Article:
Keywords

belief networks, causal models, uncertainty, model evaluation, environmental management and decision-making

Start Date

1-7-2008 12:00 AM

Description

Much has been learned recently about the biochemical, morphological, and reproductive effects of endocrine disruptors on wildlife, both in the laboratory and in the field. However, relatively little is known about how individual-level effects will impact population persistence. It is possible that the parameter that is the most sensitive indicator of endocrine exposure may not be the most ecologically relevant one. Additionally, to date, much research has focused on directly reproductive attributes such as fecundity or fertility. However, it is possible that more subtle changes induced by endocrine disruptors (e.g., modifications of growth rate or time of maturation) may also have important populationlevel consequences. The practical difficulties of performing controlled experiments on entire populations over multiple generations means that the population-level effects of endocrine active substances are unlikely to be revealed through experimentation alone. Further, the dependence of population dynamics on environmental variables other than chemical exposure, such as climate, habitat, and prey availability, implies that any empirical studies will be highly sitespecific. Dynamic simulation models represent an alternative means of population assessment. These mathematical representations of a species’ lifecycle can be used to translate effects on the individual to measures of population persistence such as rate of change, extinction risk, or long-term abundance. Models can then be parameterized for different locations using appropriate site-specific habitat and stressor data to assess the susceptibility of a population living under one set of conditions compared with another. Unfortunately, most natural populations are highly variable, and nearly all predictive models are uncertain. Therefore, it is an open question as to whether any population changes that may be caused by exposure to endocrine disruptors will be distinguishable against the significant noise in model assessments. We addressed this question using a detailed population model developed for brown trout (Salmo trutta) in Switzerland and a set of recent research findings concerning the individual-level effects of endocrine disruptors on this species. Being in the form of a Bayesian network, the model includes rigorous probabilistic representations of natural variability and model uncertainty and is also transparent with regards to causal structure. Elasticity analysis was used to assess the sensitivity of the population to various endocrine disruptor-induced impacts, which were then compared against model prediction intervals.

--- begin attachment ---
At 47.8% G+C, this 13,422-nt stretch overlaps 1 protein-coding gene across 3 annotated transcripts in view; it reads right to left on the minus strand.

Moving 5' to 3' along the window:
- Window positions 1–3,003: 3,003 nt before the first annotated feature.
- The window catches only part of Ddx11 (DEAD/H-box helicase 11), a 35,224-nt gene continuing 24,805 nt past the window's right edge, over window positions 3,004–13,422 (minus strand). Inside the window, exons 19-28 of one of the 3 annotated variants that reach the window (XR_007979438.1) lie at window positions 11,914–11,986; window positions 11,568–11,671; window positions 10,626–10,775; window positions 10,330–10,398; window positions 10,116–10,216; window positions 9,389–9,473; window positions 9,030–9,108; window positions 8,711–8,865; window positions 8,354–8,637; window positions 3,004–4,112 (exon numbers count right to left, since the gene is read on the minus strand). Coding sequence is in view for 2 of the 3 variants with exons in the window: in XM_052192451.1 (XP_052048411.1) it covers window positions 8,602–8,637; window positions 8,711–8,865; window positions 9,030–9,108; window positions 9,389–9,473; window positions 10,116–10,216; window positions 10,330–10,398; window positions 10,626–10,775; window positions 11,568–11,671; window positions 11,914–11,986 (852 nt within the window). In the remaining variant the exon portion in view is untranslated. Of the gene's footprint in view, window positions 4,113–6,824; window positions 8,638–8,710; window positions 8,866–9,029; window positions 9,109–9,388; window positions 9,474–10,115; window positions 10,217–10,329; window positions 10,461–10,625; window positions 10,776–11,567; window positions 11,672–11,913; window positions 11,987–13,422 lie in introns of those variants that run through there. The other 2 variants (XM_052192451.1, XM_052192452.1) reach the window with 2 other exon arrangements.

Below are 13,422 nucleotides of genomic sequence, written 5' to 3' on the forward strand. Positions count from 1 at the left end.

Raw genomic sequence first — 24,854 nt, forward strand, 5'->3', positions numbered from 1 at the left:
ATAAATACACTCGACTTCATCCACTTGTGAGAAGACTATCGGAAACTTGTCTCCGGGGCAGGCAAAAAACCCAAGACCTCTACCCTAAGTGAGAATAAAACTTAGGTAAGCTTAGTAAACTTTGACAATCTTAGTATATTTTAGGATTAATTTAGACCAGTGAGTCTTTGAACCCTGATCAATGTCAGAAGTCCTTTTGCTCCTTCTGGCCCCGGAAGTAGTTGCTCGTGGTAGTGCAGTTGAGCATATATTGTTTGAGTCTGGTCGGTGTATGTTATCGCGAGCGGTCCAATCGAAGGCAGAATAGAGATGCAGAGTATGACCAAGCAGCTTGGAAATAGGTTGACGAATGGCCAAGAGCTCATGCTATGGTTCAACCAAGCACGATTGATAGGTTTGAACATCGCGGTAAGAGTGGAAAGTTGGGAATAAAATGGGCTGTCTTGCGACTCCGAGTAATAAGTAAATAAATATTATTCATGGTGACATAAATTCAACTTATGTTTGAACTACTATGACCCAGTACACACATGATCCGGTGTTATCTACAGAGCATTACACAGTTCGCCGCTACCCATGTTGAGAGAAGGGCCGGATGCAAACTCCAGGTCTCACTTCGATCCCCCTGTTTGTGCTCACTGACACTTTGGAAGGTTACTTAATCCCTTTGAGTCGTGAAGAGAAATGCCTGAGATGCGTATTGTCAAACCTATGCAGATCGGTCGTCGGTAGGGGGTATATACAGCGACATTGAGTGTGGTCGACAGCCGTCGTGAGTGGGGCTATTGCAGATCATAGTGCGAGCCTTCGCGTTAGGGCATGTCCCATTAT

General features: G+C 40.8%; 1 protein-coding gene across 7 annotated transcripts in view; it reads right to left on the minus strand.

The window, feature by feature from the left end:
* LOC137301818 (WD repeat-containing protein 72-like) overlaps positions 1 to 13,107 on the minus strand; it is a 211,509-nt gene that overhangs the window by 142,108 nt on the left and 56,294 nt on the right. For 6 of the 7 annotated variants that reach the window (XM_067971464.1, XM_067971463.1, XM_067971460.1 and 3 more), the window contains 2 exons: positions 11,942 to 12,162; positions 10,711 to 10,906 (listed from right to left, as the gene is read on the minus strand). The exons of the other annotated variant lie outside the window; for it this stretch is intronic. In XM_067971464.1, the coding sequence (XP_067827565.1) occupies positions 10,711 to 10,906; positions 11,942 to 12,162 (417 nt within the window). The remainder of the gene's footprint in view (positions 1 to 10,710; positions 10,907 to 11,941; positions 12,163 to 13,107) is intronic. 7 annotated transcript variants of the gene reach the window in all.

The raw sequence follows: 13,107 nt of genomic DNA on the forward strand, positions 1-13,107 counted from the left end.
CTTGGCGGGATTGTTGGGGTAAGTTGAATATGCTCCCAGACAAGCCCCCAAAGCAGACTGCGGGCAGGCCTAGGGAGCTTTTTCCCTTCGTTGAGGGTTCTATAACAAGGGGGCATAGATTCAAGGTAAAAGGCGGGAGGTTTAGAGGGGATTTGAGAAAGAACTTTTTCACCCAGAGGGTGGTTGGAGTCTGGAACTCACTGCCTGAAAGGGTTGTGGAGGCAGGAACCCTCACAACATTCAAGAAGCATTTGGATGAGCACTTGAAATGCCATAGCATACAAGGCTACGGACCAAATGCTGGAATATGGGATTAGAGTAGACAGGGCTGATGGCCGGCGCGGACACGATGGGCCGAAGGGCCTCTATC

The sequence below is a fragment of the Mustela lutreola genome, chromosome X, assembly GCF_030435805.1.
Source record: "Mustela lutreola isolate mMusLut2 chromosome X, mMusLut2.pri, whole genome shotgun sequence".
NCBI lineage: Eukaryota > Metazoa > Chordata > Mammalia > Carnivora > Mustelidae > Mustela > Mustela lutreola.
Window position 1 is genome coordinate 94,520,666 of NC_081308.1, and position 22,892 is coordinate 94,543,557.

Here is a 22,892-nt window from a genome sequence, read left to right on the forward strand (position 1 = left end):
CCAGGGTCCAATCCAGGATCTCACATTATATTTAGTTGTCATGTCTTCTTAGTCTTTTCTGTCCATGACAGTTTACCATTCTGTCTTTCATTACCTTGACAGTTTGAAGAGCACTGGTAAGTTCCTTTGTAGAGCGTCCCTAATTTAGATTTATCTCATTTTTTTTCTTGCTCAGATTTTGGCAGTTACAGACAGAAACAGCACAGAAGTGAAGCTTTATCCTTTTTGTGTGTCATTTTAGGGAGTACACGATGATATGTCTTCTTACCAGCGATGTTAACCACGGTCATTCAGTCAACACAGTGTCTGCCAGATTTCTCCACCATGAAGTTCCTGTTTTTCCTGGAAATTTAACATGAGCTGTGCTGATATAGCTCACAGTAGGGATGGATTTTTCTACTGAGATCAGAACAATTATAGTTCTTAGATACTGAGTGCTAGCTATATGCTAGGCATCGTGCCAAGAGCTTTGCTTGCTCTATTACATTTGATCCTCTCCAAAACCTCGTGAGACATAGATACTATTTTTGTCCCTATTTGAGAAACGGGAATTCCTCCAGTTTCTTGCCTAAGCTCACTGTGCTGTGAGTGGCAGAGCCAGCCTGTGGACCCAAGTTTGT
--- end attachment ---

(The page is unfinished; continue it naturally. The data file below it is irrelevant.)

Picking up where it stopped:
Share

COinS
 
Jul 1st, 12:00 AM

Using a Bayesian network to assess the population-level risks of endocrine disruptors to brown trout

Much has been learned recently about the biochemical, morphological, and reproductive effects of endocrine disruptors on wildlife, both in the laboratory and in the field. However, relatively little is known about how individual-level effects will impact population persistence. It is possible that the parameter that is the most sensitive indicator of endocrine exposure may not be the most ecologically relevant one. Additionally, to date, much research has focused on directly reproductive attributes such as fecundity or fertility. However, it is possible that more subtle changes induced by endocrine disruptors (e.g., modifications of growth rate or time of maturation) may also have important populationlevel consequences. The practical difficulties of performing controlled experiments on entire populations over multiple generations means that the population-level effects of endocrine active substances are unlikely to be revealed through experimentation alone. Further, the dependence of population dynamics on environmental variables other than chemical exposure, such as climate, habitat, and prey availability, implies that any empirical studies will be highly sitespecific. Dynamic simulation models represent an alternative means of population assessment. These mathematical representations of a species’ lifecycle can be used to translate effects on the individual to measures of population persistence such as rate of change, extinction risk, or long-term abundance. Models can then be parameterized for different locations using appropriate site-specific habitat and stressor data to assess the susceptibility of a population living under one set of conditions compared with another. Unfortunately, most natural populations are highly variable, and nearly all predictive models are uncertain. Therefore, it is an open question as to whether any population changes that may be caused by exposure to endocrine disruptors will be distinguishable against the significant noise in model assessments. We addressed this question using a detailed population model developed for brown trout (Salmo trutta) in Switzerland and a set of recent research findings concerning the individual-level effects of endocrine disruptors on this species. Being in the form of a Bayesian network, the model includes rigorous probabilistic representations of natural variability and model uncertainty and is also transparent with regards to causal structure. Elasticity analysis was used to assess the sensitivity of the population to various endocrine disruptor-induced impacts, which were then compared against model prediction intervals.